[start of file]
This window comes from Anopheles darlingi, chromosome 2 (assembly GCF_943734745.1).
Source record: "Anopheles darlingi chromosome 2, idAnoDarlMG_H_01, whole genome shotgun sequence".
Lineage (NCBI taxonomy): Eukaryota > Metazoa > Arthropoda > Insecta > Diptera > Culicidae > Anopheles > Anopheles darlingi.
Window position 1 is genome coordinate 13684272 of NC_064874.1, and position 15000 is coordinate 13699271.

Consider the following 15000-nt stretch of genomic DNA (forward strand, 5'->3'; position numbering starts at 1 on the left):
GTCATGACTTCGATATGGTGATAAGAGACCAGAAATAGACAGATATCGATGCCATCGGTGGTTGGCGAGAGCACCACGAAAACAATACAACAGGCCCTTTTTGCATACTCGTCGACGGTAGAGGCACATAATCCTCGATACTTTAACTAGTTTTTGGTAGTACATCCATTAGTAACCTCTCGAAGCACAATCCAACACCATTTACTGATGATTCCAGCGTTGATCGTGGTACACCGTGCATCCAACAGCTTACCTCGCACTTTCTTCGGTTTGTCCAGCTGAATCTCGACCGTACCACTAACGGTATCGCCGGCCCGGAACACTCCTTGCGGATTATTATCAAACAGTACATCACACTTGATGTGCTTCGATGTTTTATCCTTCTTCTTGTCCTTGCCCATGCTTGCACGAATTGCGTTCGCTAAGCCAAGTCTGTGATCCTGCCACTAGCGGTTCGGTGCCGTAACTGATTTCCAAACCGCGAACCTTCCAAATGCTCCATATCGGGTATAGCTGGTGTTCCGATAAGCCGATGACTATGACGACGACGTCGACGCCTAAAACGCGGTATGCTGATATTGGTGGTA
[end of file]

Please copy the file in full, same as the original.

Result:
This window comes from Anopheles darlingi, chromosome 2 (assembly GCF_943734745.1).
Source record: "Anopheles darlingi chromosome 2, idAnoDarlMG_H_01, whole genome shotgun sequence".
Lineage (NCBI taxonomy): Eukaryota > Metazoa > Arthropoda > Insecta > Diptera > Culicidae > Anopheles > Anopheles darlingi.
Window position 1 is genome coordinate 13684272 of NC_064874.1, and position 15000 is coordinate 13699271.

Consider the following 15000-nt stretch of genomic DNA (forward strand, 5'->3'; position numbering starts at 1 on the left):
GTCATGACTTCGATATGGTGATAAGAGACCAGAAATAGACAGATATCGATGCCATCGGTGGTTGGCGAGAGCACCACGAAAACAATACAACAGGCCCTTTTTGCATACTCGTCGACGGTAGAGGCACATAATCCTCGATACTTTAACTAGTTTTTGGTAGTACATCCATTAGTAACCTCTCGAAGCACAATCCAACACCATTTACTGATGATTCCAGCGTTGATCGTGGTACACCGTGCATCCAACAGCTTACCTCGCACTTTCTTCGGTTTGTCCAGCTGAATCTCGACCGTACCACTAACGGTATCGCCGGCCCGGAACACTCCTTGCGGATTATTATCAAACAGTACATCACACTTGATGTGCTTCGATGTTTTATCCTTCTTCTTGTCCTTGCCCATGCTTGCACGAATTGCGTTCGCTAAGCCAAGTCTGTGATCCTGCCACTAGCGGTTCGGTGCCGTAACTGATTTCCAAACCGCGAACCTTCCAAATGCTCCATATCGGGTATAGCTGGTGTTCCGATAAGCCGATGACTATGACGACGACGTCGACGCCTAAAACGCGGTATGCTGATATTGGTGGTA